These last two verses sum up my own approach to poetry, where I long ago left my early misinformed isolationist stance, and fear of contamination, so common amongst many poets first starting out; where we avoid the influence by others, of whatever nation or race.
It is a difficult world.
Each word is another bruise.
This is my nest of weapons.
This is my lyrical foliage.
We know poets concern themselves with form (or genre) with its shapes and techniques, and yet out of all forms and genres of poetry worldwide it seems there is almost an embargo on haiku with its most telling technique, that of the kigo. Where it is common practice in poetry to utilise and adapt new and old techniques from other lands, it is almost seen as verboten, and actually anti-Japanese to use kigo, and label it as such. I feel that both Bashō and Shiki would have been perplexed at this block in a poet’s attitude, and a potentially dangerous chink in their arsenal.
Merely calling something a season word or a seasonal reference, if a non-Japanese writer attempts haiku, could be misleading and unfairly limiting both to writers and readers of haiku outside Japan, especially if the word(s) go beyond just the spelling out of a season.
I agree with Machmiller when she says:
“…I do not believe that the Japanese have a lock on kigo…”
Unlike Machmiller I feel it’s time to make saijiki (the kigo dictionary) a regular actuality in countries where there occurs a large number of haiku and renga writers. This process needs to be fluid and inclusive: not an exclusive club for elite literati to dictate to lesser mortals. As well as potential new strains of inverted racism, I worry that an ongoing inverted snobbery has gone on for too long both in Japan, and in the West. Or is it misguided rose-tinted spectacles placed on a fainting goat?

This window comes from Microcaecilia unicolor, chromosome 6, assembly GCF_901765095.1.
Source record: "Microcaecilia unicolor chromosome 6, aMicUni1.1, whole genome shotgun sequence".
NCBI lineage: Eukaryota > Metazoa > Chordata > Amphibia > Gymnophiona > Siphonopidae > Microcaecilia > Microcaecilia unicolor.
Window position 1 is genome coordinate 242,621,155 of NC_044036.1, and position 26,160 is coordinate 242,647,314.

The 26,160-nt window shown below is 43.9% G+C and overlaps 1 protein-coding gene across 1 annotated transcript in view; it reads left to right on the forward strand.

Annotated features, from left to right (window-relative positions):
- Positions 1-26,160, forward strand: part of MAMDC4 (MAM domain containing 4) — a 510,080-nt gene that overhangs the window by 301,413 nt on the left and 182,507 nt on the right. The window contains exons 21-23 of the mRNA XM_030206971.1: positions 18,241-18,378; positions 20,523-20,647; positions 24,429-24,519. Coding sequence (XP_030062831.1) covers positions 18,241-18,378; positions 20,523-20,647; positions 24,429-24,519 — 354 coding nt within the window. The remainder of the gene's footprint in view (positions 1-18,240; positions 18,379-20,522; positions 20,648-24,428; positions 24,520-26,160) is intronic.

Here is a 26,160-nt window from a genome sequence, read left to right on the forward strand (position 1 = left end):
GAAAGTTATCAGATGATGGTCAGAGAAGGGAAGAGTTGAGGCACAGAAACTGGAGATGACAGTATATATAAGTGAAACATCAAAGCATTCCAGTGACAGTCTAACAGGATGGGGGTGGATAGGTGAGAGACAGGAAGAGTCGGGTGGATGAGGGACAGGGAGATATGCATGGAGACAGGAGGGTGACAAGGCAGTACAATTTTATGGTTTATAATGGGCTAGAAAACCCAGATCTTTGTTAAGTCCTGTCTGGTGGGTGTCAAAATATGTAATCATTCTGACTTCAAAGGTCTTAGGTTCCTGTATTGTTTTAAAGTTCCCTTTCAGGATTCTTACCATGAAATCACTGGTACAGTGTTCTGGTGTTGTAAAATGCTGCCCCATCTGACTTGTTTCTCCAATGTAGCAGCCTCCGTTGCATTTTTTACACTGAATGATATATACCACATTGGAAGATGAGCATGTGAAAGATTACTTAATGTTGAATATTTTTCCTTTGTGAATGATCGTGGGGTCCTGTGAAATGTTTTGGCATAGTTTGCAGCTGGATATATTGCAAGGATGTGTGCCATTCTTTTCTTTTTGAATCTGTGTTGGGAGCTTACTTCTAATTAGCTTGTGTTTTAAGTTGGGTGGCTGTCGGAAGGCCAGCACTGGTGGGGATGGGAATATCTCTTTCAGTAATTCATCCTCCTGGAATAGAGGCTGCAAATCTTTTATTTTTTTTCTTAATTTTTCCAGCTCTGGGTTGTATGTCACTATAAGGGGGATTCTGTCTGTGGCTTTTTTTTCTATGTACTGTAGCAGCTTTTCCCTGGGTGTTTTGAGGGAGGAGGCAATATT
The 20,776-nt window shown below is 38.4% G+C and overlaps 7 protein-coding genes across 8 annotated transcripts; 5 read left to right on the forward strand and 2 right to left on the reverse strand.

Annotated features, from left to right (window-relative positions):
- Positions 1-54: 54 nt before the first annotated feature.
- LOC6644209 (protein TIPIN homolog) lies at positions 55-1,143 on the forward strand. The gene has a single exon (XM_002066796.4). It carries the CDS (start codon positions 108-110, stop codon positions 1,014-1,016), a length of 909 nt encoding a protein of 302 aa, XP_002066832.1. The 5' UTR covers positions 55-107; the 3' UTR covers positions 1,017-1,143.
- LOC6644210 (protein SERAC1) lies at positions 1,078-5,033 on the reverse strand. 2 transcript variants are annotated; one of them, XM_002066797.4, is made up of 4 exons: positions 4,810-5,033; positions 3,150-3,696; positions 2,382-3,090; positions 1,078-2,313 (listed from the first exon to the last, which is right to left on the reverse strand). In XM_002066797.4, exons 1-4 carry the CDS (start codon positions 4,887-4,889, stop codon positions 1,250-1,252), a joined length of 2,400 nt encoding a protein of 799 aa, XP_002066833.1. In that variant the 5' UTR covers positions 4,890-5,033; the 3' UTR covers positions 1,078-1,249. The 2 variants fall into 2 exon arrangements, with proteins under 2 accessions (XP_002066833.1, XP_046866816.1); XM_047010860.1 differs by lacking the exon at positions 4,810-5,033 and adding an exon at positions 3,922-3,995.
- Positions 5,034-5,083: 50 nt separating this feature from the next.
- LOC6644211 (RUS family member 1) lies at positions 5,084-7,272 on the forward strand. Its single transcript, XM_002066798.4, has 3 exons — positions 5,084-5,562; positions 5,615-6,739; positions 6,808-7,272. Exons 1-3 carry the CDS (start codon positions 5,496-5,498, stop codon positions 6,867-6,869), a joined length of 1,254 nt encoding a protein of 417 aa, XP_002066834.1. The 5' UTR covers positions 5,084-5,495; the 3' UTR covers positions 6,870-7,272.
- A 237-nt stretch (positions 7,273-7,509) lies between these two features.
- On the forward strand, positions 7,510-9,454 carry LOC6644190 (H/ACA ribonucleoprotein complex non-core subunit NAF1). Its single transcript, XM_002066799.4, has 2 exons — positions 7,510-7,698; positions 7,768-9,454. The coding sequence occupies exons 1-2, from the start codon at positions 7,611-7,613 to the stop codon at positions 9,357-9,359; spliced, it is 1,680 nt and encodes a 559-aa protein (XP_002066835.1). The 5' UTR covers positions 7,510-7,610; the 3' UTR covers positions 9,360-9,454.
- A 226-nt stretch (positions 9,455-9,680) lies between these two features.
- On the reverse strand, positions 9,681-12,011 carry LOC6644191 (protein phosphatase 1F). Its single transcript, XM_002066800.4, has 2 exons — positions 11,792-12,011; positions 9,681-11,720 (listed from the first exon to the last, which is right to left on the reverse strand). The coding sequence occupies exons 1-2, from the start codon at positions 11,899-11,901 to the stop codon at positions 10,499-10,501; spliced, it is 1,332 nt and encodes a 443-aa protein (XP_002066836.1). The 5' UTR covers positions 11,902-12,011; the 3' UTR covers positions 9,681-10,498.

Machmiller states how certain words and phrases in Western culture already operate as kigo. I don’t intend to quote or reveal any more of Machmiller’s essay, as I want the anthology (in its entirety) to be part of many a haiku poet’s reference library.
On a final note, it seems that the terms kigo and its partner term kidai are Post-Isolation Japan:
“After haiku became a fully independent genre, the term "kigo" was coined by Otsuzi Ōsuga (1881-1920) in 1908. "Kigo" is thus a new term for the new genre approach of "haiku." So, when we are looking historically at hokku or haikai stemming from the renga tradition, it seems best to use the term "kidai." Although the term "kidai" is itself new—coined by Hekigotō Kawahigashi in 1907!
Itō, Yūki. The Heart in Season: Sampling the Gendai Haiku Non-season Muki Saijiki, preface in Simply Haiku vol 4 no 3, 2006.
This was reviewed in:
Notes from the Gean Vol. 3, Issue 3 December 2011
Lynx: A Journal for Linking Poets XXVII:1 February, 2012
AWARD WINNING ANTHOLOGY
Wild Violets received Haiku Society of America’s Kanterman Prize Honorable Mention for Best Anthology 2012.
The judges, Carolyn Hall and Christopher Patchel, said
“This very attractive book (made so by a beautiful cover and foldout Chinese brush paintings by Ann Bendixen) includes two poems by each of 57 member poets, as well as haibun and informative essays by well-known haijin.”